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For Miss Manners fans

via jenk, a really interesting interview with Judith Martin (aka Miss Manners), in which she discusses the historical origins of American manners:

http://www.neh.gov/news/humanities/2005-01/civility.html

Amusing excerpt:
My column has been running in the Japan Times forever, but I don't get mail from them. I asked once, in Japan, why. They said, well, it would be rude to ask me questions.

Comments

( 8 comments — Leave a comment )
blue_sky_48220
Aug. 22nd, 2006 01:24 am (UTC)
That was engaging. Thanks for posting the link!
cha
Aug. 22nd, 2006 01:27 am (UTC)
my husband asks a lot of questions, he's a curious guy, and my grandmother thought he was being pretty obnoxiuos! she's british! :) weird how cultures can be so different... well, not weird... but weird that it doesn't occur to me more often that it's quite natural... (did that make sense?)
submarine_bells
Aug. 22nd, 2006 03:13 am (UTC)
She seems to have a very, um, vivid imagination when it comes to the origin and history of American manners. FWIW, I'm of English origin, with no history of or connection with African cultures at all, but in my culture it is quite normal for children to address adult "friends of the family" as Aunt and Uncle.

A rather interesting discussion thread on alt.poly recently was comparing Australian and American manners, particularly with respect to such things as tipping and interacting with taxi drivers and so forth. To my eye, such comparisons make it pretty clear that many aspects of American manners are not based on egalitarianism, despite what Ms Martin may have to say about it.

FWIW, I have found some of the most vocal proponents of Ms Martin's writings to have the poorest manners (by my standards) of folk in my extended social circle. I find that interesting.
firecat
Aug. 22nd, 2006 07:24 am (UTC)
I consider myself a fan of Miss Manners, and I hope I'm not included in the poor manners group. But if so I would be genuinely curious what behavior has come across poorly to you.
submarine_bells
Aug. 22nd, 2006 07:32 am (UTC)
I'm referring to a few folk who tend to be very vocal about The Wonderfulness Of Miss Manners on alt.poly (and other newsgroups) - much burbling about "what would Miss Manners do?" and "Miss Manners wouldn't approve of that" and so forth, for example. You don't tend to do that so much, as far as I recall. This same several folk also tend to be the first to jump on folk with whom they disagree, with "cleverly" snarky bitchiness or dismissively snide remarks. I doubt that "Miss Manners" would approve of that sort of thing either, but somehow they never seem to consider that terribly important. *sigh*

I've never had any problems with your manners, FWIW. I'd much rather hear about your concepts of good manners than those of "Miss Manners" and her more vocal enthusiasts. I have more respect for your concept of courtesy since you actually seem to adhere to it consistently yourself. :-)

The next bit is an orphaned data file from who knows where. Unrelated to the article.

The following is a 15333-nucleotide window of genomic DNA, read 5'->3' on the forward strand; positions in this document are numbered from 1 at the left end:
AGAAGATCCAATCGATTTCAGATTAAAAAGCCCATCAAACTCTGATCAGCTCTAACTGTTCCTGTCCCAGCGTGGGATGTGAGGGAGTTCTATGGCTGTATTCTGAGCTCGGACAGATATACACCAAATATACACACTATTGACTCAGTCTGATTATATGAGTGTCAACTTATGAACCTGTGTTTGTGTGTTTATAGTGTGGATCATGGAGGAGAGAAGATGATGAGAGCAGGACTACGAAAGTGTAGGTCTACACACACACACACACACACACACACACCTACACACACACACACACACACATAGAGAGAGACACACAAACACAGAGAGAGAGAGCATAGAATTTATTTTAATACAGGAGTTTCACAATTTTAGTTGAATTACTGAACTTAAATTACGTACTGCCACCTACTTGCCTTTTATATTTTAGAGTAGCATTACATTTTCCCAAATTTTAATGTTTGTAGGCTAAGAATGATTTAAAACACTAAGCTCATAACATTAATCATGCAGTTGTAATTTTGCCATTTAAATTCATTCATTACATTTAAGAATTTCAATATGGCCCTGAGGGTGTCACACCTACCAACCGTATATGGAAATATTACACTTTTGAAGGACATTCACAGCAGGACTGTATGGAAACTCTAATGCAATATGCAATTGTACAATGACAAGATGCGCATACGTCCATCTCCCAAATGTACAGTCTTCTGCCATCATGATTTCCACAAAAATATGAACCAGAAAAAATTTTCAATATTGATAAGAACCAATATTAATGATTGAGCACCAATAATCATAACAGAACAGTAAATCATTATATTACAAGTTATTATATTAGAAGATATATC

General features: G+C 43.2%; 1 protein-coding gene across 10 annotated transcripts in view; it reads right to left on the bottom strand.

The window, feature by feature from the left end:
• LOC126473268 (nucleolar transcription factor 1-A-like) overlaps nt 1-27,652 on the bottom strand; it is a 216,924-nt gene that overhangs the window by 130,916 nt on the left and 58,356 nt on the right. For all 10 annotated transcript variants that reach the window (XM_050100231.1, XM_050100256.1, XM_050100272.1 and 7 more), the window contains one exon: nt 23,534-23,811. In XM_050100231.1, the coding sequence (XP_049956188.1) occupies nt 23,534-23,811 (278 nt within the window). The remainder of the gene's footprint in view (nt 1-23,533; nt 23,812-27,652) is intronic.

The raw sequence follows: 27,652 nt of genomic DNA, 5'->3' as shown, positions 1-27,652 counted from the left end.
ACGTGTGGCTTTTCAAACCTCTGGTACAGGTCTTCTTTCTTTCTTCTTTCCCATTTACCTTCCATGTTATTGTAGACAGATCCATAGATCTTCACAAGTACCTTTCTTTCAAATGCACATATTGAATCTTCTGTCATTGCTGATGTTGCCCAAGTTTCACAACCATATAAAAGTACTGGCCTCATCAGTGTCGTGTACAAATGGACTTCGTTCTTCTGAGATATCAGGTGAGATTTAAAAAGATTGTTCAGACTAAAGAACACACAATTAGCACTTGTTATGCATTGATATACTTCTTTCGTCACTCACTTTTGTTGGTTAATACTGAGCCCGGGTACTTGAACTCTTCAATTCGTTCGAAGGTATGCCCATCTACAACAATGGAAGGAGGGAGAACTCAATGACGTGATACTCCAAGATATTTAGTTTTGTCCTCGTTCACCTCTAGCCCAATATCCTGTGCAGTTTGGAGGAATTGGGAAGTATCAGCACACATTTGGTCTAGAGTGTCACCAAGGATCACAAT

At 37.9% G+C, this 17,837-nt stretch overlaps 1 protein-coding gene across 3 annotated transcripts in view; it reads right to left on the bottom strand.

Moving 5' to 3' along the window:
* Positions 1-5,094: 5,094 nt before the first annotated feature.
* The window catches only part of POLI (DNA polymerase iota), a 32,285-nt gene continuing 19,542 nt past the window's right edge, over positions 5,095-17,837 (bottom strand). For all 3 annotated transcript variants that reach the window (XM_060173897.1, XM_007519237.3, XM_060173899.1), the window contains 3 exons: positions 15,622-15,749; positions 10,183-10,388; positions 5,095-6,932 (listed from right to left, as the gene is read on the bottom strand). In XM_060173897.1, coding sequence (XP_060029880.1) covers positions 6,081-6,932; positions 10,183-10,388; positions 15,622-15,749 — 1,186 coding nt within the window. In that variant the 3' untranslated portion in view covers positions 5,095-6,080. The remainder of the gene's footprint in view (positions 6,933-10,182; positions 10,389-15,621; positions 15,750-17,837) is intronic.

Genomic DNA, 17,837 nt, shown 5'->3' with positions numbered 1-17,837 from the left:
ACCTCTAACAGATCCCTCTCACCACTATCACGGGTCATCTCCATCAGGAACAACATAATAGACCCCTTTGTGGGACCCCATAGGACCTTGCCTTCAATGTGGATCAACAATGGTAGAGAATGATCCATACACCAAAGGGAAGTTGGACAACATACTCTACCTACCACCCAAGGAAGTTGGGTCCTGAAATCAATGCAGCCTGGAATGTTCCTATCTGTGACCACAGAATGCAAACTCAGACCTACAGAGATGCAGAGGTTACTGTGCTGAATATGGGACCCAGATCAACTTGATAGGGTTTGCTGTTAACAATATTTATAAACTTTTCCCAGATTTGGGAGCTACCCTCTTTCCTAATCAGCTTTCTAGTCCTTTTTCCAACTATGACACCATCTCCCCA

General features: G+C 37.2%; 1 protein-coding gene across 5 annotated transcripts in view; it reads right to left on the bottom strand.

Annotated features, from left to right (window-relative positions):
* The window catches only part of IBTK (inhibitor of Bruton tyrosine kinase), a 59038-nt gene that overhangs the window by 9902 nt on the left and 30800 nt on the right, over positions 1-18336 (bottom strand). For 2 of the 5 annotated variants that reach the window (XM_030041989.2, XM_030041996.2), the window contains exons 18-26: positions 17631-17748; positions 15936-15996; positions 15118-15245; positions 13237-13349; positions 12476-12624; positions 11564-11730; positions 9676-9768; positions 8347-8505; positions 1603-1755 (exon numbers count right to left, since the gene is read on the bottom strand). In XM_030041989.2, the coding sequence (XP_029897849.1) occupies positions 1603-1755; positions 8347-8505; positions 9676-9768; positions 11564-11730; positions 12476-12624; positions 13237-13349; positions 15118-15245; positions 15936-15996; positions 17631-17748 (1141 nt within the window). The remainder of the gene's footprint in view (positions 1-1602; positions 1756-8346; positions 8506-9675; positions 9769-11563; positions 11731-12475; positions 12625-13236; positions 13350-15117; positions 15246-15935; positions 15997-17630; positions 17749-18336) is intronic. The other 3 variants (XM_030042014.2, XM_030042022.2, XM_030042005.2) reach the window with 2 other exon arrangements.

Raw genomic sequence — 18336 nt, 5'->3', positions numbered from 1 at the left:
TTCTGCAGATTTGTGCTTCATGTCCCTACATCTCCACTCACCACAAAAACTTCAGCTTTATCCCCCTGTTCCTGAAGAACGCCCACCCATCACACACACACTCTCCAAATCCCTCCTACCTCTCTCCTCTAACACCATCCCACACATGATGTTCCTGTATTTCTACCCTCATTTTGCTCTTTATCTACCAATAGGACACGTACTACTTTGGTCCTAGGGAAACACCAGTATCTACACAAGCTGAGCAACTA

firecat
Aug. 22nd, 2006 08:08 am (UTC)
Thanks for reassuring me :)

I've talked about Miss Manners on alt.poly but not recently AFAICR.

Miss Manners does use a cleverly snarky tone in her column (for example: "With your lack of success in diagnosing the lady's emotional state, Miss Manners is surprised that you are now making medical pronouncements." Perhaps that's what the folks on alt.poly are imitating. I don't know what that means for whether MM considers it appropriate for other occasions.

Setting aside the snarky tone of her replies, I think her views on manners make a lot of sense. She's very good at using the concept of manners to discourage behavior that I consider boundary-violating.
bastette_joyce
Aug. 23rd, 2006 06:37 am (UTC)
So, then, what are manners *for*??
**Big cheer!!**

It often boggles my mind that the people who seem most concerned with good manners think nothing of being mean to others - as long as they're witty about it, of course!

As far as I'm concerned, good manners are all about helping social relationships go smoothly, and a big component of that is sparing other people's feelings whenever possible. So when I know that a certain person believes very strongly in being polite, I am always quite taken aback if I discover that that person likes to make nasty comments, or thinks it's funny when somebody else does. This is not just hypocritical, it's downright confusing!

If you want to be a meanie, then don't pretend to be polite. Revel in your rudeness! At least that way, I'll see you coming.
tedesson
Aug. 22nd, 2006 10:15 pm (UTC)
I'm not an expert, but I seem to recall hearing Chinese people using Aunt and Uncle (as well as "Big Brother", "Big Sister" or some variant) as honorifics as well.

I did like the article though. Especially the ending gentlemen have to act like gentlemen to be considered such.
( 8 comments — Leave a comment )

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